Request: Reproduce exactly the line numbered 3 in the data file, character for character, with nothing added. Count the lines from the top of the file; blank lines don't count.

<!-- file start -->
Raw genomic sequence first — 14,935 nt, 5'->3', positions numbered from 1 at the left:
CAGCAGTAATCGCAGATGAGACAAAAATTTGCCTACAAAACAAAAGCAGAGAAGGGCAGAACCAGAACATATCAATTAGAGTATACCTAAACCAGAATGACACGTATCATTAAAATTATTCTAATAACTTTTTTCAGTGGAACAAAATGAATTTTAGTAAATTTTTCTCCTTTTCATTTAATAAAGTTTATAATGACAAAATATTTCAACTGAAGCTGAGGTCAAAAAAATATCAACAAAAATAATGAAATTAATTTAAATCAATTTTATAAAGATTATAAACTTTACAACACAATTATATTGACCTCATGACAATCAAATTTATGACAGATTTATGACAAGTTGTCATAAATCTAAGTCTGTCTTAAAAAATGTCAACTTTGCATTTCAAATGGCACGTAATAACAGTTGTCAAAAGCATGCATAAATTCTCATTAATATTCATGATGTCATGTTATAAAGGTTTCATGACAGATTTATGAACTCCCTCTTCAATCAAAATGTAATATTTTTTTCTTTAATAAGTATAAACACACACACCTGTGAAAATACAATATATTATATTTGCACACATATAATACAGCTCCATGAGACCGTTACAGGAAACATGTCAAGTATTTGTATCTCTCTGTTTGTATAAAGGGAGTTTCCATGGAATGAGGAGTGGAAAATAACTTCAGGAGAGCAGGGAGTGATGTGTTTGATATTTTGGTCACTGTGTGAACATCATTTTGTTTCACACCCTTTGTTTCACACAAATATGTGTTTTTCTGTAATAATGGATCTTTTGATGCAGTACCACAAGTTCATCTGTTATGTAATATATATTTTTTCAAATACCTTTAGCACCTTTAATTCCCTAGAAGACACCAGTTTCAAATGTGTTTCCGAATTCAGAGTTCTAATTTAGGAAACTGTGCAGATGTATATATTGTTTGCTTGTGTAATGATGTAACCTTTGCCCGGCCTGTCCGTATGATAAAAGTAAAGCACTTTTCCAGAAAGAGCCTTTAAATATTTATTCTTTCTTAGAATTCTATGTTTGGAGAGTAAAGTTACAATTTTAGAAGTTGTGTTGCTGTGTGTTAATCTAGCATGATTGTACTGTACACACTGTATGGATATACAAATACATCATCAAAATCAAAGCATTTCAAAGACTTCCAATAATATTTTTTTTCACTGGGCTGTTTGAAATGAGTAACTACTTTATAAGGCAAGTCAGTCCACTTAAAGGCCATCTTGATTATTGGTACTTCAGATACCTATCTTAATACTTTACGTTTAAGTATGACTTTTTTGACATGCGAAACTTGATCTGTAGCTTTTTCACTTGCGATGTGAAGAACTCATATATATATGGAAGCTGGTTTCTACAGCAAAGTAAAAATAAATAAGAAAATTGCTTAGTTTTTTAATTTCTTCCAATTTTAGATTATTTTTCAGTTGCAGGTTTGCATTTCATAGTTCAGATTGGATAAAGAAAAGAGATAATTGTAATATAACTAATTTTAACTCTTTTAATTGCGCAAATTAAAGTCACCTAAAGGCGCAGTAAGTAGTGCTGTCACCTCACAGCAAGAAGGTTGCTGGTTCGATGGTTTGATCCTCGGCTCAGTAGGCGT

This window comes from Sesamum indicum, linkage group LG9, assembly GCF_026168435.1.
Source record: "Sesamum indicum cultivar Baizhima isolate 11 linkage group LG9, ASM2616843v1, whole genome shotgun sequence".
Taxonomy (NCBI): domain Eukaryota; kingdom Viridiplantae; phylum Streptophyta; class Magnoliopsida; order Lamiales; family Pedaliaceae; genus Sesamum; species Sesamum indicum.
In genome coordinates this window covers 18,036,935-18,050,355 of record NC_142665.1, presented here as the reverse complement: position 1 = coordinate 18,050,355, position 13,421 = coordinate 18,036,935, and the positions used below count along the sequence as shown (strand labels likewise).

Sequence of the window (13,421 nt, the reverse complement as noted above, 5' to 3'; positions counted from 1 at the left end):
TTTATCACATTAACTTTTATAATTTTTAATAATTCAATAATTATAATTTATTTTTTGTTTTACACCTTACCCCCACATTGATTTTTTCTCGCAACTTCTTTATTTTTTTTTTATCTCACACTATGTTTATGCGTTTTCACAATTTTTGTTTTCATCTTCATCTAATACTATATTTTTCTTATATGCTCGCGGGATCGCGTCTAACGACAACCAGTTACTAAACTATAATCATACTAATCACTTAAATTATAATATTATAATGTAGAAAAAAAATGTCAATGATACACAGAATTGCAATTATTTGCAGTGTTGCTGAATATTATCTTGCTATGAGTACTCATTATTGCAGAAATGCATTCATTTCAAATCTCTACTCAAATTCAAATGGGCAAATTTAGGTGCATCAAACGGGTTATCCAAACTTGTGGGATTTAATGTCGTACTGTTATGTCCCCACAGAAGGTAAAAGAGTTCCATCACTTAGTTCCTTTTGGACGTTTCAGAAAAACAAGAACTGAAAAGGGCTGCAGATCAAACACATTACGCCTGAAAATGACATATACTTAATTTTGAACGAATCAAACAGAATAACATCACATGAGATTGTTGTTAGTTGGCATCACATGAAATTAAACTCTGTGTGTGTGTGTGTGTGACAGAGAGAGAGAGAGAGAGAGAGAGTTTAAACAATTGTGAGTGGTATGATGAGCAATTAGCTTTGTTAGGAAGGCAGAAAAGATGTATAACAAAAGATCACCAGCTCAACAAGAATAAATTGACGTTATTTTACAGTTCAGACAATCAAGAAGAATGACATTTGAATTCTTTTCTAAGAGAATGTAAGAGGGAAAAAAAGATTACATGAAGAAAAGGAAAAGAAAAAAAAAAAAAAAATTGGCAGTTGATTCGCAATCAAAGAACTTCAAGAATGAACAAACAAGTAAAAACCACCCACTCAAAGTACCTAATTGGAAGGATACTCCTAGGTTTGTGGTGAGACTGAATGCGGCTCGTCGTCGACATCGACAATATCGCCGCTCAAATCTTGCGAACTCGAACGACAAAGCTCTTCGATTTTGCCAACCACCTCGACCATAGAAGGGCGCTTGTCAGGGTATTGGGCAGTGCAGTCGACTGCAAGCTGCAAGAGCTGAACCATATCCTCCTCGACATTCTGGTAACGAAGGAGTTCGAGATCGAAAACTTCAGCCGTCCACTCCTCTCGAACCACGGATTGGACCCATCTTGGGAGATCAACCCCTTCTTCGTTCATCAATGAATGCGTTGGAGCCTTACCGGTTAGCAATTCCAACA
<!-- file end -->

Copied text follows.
This window comes from Sesamum indicum, linkage group LG9, assembly GCF_026168435.1.